Good Food, No Hit: No Problem

Tim DeCinces didn't amount to much as a baseball player. The Baltimore Orioles chose the son of former California Angels third baseman Doug DeCinces in 1996 with the 501st pick in that year's draft. Tim lived up to the low expectations by floundering around the minor leagues for seven years, batting a paltry .254 in the process before retiring in 2003 without ever reaching the big leagues.

But the baseball and culinary gods work in mysterious ways, sometimes in tandem. As Tim bounced around between Bluefield, West Virginia, and Frederick, Maryland, and Mobile, Alabama, he found salvation in Southern vittles.

"I was able to see many parts of the country and taste the various culinary cultures," DeCinces writes on the website for Beach Pit BBQ, his new Costa Mesa restaurant. "I fell in love with not only the taste of true, wood-smoked Southern BBQ, but also the hospitality and comfort that came with it." And so in September, DeCinces opened Beach Pit BBQ, vowing to produce 'cue "unlike anything Southern Californians have ever tasted before."

That's quite a presumptuous statement even in Orange County, where big-meat aficionados have gnawed on the Santa Maria-style tri-tip at Lou's Oak Oven BBQ in Huntington Beach or Burrell's slaw-covered pork shoulder sandwiches for decades. But DeCinces is definitely on to something: after just a couple of months, Beach Bit BBQ is already smoking out some of the best chunks of beef, pork and chicken south of the 55 freeway.

DeCinces designed Beach Pit BBQ in a way that evokes a classic Southern roadhouse, and the simulacrum is largely successful. The building is small—just a main dining room that could double as a bedroom—and most of the seating is outside, where picnic tables draped with checkered cloths overlook an Astroturf playground for kiddies. Meals come in red plastic baskets lined with wax paper—a nice hillbilly touch, but be careful you don't shovel fragments of the paper into your mouth along with your lunch like a certain food critic.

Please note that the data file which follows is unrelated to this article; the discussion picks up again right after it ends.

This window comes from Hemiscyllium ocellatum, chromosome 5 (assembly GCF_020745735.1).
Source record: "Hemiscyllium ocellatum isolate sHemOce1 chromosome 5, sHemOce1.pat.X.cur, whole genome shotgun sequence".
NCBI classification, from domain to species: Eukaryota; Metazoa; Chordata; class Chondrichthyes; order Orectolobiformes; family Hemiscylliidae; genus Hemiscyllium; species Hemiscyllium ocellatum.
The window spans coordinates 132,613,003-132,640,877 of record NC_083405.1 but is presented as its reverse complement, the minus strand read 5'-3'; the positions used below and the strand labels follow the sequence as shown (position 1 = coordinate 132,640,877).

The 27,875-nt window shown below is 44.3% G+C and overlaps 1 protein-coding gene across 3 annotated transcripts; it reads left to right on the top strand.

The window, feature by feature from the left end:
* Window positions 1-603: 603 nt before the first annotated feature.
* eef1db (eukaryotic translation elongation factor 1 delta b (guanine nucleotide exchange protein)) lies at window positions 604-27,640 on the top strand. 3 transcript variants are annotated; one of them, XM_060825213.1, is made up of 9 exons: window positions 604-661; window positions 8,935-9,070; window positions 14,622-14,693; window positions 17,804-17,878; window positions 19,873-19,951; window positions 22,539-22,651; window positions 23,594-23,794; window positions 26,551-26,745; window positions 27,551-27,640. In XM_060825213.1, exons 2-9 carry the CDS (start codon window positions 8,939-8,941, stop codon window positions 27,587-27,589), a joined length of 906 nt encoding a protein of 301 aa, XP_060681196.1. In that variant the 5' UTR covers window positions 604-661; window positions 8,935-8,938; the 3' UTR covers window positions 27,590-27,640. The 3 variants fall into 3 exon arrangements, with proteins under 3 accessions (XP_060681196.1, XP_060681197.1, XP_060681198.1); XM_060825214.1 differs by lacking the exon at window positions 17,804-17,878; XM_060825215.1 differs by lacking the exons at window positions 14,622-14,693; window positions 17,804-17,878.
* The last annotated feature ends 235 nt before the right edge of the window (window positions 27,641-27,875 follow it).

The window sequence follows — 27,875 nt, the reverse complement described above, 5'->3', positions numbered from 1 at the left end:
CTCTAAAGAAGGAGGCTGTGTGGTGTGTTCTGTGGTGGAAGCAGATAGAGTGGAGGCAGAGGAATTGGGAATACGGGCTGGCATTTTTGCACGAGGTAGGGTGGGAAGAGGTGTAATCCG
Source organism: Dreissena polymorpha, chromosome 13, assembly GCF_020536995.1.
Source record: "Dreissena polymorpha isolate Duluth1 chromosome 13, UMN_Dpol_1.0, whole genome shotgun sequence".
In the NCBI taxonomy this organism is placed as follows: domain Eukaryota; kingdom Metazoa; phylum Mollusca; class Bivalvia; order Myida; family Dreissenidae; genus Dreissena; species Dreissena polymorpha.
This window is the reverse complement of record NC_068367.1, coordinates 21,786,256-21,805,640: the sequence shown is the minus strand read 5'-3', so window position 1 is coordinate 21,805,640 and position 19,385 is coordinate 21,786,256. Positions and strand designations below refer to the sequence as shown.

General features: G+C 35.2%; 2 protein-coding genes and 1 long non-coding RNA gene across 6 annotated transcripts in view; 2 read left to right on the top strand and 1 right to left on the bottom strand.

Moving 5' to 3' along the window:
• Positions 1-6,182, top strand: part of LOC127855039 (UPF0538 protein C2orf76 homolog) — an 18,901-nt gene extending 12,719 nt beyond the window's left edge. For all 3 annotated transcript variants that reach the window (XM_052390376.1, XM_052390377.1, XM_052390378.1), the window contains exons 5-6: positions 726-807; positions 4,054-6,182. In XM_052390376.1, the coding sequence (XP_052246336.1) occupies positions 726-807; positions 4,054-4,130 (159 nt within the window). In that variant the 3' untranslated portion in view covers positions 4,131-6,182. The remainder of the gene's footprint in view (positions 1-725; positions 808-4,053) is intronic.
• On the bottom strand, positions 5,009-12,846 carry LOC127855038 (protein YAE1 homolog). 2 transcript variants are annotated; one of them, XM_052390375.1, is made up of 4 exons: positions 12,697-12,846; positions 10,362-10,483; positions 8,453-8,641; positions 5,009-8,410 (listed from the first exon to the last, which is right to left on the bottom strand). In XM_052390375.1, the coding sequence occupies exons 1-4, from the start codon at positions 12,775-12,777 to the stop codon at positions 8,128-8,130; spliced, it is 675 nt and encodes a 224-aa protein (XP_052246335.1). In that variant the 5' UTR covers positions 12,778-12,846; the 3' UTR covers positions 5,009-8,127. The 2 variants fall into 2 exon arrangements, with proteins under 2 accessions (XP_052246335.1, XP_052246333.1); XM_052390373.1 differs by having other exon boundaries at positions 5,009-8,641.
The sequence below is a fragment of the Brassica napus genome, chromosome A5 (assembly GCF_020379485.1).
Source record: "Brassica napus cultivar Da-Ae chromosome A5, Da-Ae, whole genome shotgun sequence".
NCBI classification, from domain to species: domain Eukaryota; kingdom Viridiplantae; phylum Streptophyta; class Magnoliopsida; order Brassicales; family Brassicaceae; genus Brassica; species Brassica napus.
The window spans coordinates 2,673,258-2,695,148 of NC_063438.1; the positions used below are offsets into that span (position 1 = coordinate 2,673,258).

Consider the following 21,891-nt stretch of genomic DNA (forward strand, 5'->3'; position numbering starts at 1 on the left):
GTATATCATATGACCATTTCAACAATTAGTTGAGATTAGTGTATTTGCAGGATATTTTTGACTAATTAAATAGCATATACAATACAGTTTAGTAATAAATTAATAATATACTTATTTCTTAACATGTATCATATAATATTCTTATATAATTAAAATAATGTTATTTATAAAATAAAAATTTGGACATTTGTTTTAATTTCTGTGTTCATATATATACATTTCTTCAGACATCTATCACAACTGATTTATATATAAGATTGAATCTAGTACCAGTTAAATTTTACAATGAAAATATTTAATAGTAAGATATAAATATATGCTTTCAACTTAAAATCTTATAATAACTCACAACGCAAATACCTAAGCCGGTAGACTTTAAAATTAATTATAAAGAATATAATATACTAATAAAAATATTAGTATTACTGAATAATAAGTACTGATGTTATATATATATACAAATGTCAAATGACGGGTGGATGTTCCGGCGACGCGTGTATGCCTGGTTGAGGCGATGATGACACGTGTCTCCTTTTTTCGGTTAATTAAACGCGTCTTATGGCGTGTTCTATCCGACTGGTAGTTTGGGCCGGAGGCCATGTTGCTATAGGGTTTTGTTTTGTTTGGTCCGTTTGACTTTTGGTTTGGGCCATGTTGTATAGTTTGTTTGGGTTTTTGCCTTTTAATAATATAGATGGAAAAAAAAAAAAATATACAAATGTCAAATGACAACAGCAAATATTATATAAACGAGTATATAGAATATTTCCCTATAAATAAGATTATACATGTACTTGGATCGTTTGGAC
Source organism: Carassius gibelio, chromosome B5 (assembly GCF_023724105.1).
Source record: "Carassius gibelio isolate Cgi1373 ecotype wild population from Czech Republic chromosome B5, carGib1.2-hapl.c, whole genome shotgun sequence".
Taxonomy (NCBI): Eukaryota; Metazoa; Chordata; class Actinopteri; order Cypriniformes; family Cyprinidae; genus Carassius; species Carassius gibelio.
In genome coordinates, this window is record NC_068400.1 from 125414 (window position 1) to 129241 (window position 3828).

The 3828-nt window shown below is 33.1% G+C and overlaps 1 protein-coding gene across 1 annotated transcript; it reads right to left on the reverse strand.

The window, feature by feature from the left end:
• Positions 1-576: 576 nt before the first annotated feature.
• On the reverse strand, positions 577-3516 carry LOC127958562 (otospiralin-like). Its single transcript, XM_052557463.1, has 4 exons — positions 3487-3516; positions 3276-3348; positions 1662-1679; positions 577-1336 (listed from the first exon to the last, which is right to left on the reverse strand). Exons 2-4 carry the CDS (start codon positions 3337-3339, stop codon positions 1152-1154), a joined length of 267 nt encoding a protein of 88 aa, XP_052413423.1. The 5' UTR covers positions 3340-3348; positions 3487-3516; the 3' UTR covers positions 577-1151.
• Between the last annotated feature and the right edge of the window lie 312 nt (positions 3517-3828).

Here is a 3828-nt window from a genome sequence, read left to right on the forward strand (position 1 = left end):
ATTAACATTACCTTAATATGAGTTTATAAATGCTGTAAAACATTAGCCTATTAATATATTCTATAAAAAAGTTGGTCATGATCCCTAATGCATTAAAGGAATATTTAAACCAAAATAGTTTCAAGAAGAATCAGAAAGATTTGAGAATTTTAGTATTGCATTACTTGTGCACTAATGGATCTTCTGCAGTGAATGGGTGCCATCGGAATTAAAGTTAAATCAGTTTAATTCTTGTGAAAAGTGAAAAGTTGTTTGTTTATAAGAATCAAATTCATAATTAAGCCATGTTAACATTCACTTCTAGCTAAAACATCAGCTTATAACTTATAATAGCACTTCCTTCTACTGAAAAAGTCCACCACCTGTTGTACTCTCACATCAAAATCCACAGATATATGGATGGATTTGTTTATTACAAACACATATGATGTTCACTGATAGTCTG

DeCinces focuses his menu on pan-Southern fare like sausage, pulled pork, chicken, brisket and ribs—no regional styles yet, although the off-the-menu pork taquitos hint at what Southerners can expect as more Mexicans settle in Dixie. I'm partial to the smoked sausage, each about the size of a kielbasa and arriving five to an order. Beach Pit BBQ prepares them in a manner that allows the skin to maintain a distinct smoked flavor even as the interior houses a wonderful mix of juice, spice and pork.

The chicken and brisket are also worthwhile—the skin on the hens is crispy but lean, while the brisket arrives in many folds and is so tender you can't scoop it into your mouth without shreds falling through the fork as if it were soup. But DeCinces still needs to work on some small but nagging faults. His cooks slop too much too-sweet, too-thick sauce on everything, almost drowning the already impressive flavors of the meat. And while the sweet potato fries please, the Beach Pit BBQ crew severely tempers the peculiar sweetness of the tuber—in fact, every Orange County restaurant, save the Peruvian joints, does this to one of nature's finest organic sweets.

DeCinces must know this latter point; how else to explain the glorious banana pudding? I'm a big banana flavor fan but usually despise the actual fruit—something about its mushiness causes me to doubt my manhood. Beach Pit BBQ's banana pudding contains substantial bits of the fruit amongst the actual goop, which sits chilled below a swirl of whipped cream. But the light tang of the cream complements the banana and the pudding, and the veins of brown sugar that snake through the pudding like vines around a gate transform the dish from an afterthought into a must-eat Orange County dessert. Tim DeCinces might not be able to hit a major-league fastball, but the food at Beach Pit BBQ shows he'll never have to waste time on a lame comeback.



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